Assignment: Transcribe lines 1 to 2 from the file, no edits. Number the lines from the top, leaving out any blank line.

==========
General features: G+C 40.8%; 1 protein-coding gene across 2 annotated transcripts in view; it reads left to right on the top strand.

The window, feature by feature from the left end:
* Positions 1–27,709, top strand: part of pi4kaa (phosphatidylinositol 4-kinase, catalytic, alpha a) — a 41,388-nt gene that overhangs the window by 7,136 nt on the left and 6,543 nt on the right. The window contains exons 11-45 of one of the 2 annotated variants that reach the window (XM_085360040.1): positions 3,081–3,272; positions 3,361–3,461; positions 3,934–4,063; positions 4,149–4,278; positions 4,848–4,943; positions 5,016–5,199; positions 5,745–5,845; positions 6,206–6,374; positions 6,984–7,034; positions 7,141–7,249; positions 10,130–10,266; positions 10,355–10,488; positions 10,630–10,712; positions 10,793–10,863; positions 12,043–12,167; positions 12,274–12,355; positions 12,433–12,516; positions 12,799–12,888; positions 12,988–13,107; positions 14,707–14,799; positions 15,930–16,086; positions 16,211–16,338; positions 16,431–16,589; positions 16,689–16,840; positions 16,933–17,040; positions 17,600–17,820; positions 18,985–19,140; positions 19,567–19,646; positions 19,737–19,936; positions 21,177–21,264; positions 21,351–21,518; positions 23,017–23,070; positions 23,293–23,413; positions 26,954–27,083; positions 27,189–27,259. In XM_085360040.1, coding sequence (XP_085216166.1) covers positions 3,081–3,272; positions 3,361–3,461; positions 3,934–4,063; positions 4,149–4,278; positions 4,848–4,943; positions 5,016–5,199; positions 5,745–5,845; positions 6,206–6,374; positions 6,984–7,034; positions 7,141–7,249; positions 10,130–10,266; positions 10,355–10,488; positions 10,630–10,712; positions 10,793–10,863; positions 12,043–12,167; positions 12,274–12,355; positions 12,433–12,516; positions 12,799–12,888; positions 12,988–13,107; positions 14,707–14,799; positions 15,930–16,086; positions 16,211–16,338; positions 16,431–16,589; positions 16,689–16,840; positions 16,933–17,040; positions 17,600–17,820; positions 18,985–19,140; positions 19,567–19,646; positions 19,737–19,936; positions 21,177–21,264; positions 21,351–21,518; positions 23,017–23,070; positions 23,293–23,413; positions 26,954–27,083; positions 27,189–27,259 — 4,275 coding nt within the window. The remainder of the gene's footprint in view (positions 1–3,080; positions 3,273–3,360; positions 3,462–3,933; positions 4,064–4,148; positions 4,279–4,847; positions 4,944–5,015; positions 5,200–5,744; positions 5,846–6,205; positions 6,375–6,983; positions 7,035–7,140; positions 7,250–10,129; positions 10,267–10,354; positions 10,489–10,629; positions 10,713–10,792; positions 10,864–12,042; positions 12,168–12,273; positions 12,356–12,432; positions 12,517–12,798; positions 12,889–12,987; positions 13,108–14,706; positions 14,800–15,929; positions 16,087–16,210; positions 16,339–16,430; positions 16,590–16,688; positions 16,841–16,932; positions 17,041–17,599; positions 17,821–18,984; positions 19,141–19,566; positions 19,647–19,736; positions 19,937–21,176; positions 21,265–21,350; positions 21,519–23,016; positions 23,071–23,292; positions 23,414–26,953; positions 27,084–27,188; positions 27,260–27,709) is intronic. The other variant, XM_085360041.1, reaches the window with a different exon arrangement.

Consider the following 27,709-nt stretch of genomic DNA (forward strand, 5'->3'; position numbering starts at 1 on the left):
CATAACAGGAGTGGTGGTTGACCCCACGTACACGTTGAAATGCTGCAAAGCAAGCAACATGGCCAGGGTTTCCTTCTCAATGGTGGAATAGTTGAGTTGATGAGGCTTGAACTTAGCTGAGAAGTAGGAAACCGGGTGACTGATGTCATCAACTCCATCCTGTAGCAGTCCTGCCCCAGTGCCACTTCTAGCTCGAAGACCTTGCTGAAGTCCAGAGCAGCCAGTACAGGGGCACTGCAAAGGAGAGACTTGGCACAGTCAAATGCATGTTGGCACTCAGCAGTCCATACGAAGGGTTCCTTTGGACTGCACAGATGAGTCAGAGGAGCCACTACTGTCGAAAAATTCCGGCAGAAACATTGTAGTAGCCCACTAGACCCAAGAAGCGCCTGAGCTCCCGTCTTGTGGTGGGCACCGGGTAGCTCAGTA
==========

General features: G+C 40.8%; 1 protein-coding gene across 2 annotated transcripts in view; it reads left to right on the top strand.

The window, feature by feature from the left end: